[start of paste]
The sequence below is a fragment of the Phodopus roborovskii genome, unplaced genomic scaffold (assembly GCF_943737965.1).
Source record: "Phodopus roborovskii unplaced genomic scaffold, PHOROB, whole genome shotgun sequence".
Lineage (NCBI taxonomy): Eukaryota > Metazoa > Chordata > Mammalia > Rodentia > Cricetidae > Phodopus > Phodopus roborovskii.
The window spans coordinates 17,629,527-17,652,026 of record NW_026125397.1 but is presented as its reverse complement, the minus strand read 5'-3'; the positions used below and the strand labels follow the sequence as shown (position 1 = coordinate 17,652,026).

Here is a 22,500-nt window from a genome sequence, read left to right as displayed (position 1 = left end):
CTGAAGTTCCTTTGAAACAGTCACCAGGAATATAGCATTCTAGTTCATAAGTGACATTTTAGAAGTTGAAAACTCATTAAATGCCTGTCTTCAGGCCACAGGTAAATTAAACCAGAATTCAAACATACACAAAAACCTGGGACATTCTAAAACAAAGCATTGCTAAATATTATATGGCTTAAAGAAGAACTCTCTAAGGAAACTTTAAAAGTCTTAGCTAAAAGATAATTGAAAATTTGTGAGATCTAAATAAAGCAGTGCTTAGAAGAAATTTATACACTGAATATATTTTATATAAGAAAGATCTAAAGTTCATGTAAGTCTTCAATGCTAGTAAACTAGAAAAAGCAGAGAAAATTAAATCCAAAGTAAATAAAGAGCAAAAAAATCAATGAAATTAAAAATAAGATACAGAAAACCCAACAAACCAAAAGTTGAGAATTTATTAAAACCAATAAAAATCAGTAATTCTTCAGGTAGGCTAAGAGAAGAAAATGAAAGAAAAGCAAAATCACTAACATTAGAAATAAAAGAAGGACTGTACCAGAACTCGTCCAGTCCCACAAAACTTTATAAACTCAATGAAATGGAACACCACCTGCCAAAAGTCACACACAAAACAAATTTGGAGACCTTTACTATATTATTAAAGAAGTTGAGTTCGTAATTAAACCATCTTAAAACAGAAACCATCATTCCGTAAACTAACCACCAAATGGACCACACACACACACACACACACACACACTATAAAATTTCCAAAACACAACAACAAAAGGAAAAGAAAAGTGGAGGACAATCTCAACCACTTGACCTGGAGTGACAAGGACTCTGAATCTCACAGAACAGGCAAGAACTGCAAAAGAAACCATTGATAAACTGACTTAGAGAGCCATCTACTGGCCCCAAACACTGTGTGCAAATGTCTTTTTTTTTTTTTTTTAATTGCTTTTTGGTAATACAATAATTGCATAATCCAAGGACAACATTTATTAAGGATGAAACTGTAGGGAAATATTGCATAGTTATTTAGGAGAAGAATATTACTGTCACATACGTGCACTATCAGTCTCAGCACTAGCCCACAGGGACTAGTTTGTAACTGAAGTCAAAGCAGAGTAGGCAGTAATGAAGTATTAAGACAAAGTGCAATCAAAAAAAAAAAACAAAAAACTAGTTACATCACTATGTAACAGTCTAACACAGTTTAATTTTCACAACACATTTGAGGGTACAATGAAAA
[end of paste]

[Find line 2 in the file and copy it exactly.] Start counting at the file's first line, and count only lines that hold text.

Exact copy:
Source record: "Phodopus roborovskii unplaced genomic scaffold, PHOROB, whole genome shotgun sequence".